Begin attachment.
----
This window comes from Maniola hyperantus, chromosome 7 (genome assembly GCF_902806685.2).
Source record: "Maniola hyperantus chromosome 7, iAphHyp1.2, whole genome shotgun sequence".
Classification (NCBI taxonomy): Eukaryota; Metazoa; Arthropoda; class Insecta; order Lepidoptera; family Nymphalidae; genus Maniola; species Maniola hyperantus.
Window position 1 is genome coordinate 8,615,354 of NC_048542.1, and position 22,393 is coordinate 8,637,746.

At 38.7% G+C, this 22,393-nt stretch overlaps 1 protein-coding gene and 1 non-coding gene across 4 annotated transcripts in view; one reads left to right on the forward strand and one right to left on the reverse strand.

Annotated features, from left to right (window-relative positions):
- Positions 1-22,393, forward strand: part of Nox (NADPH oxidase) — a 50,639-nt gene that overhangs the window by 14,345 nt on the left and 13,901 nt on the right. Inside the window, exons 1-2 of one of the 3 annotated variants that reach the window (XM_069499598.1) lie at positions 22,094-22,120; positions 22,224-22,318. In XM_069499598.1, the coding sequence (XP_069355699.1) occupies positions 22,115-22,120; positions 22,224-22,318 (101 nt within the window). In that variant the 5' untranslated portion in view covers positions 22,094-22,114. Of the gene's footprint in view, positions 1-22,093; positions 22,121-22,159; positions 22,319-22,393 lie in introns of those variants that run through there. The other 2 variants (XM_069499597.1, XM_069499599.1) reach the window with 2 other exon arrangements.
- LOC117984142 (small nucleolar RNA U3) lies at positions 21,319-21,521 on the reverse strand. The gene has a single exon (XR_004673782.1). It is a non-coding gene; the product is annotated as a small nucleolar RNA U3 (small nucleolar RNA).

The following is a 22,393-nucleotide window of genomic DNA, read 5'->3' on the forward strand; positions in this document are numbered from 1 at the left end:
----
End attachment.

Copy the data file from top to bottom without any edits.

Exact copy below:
This window comes from Maniola hyperantus, chromosome 7 (genome assembly GCF_902806685.2).
Source record: "Maniola hyperantus chromosome 7, iAphHyp1.2, whole genome shotgun sequence".
Classification (NCBI taxonomy): Eukaryota; Metazoa; Arthropoda; class Insecta; order Lepidoptera; family Nymphalidae; genus Maniola; species Maniola hyperantus.
Window position 1 is genome coordinate 8,615,354 of NC_048542.1, and position 22,393 is coordinate 8,637,746.

At 38.7% G+C, this 22,393-nt stretch overlaps 1 protein-coding gene and 1 non-coding gene across 4 annotated transcripts in view; one reads left to right on the forward strand and one right to left on the reverse strand.

Annotated features, from left to right (window-relative positions):
- Positions 1-22,393, forward strand: part of Nox (NADPH oxidase) — a 50,639-nt gene that overhangs the window by 14,345 nt on the left and 13,901 nt on the right. Inside the window, exons 1-2 of one of the 3 annotated variants that reach the window (XM_069499598.1) lie at positions 22,094-22,120; positions 22,224-22,318. In XM_069499598.1, the coding sequence (XP_069355699.1) occupies positions 22,115-22,120; positions 22,224-22,318 (101 nt within the window). In that variant the 5' untranslated portion in view covers positions 22,094-22,114. Of the gene's footprint in view, positions 1-22,093; positions 22,121-22,159; positions 22,319-22,393 lie in introns of those variants that run through there. The other 2 variants (XM_069499597.1, XM_069499599.1) reach the window with 2 other exon arrangements.
- LOC117984142 (small nucleolar RNA U3) lies at positions 21,319-21,521 on the reverse strand. The gene has a single exon (XR_004673782.1). It is a non-coding gene; the product is annotated as a small nucleolar RNA U3 (small nucleolar RNA).

The following is a 22,393-nucleotide window of genomic DNA, read 5'->3' on the forward strand; positions in this document are numbered from 1 at the left end: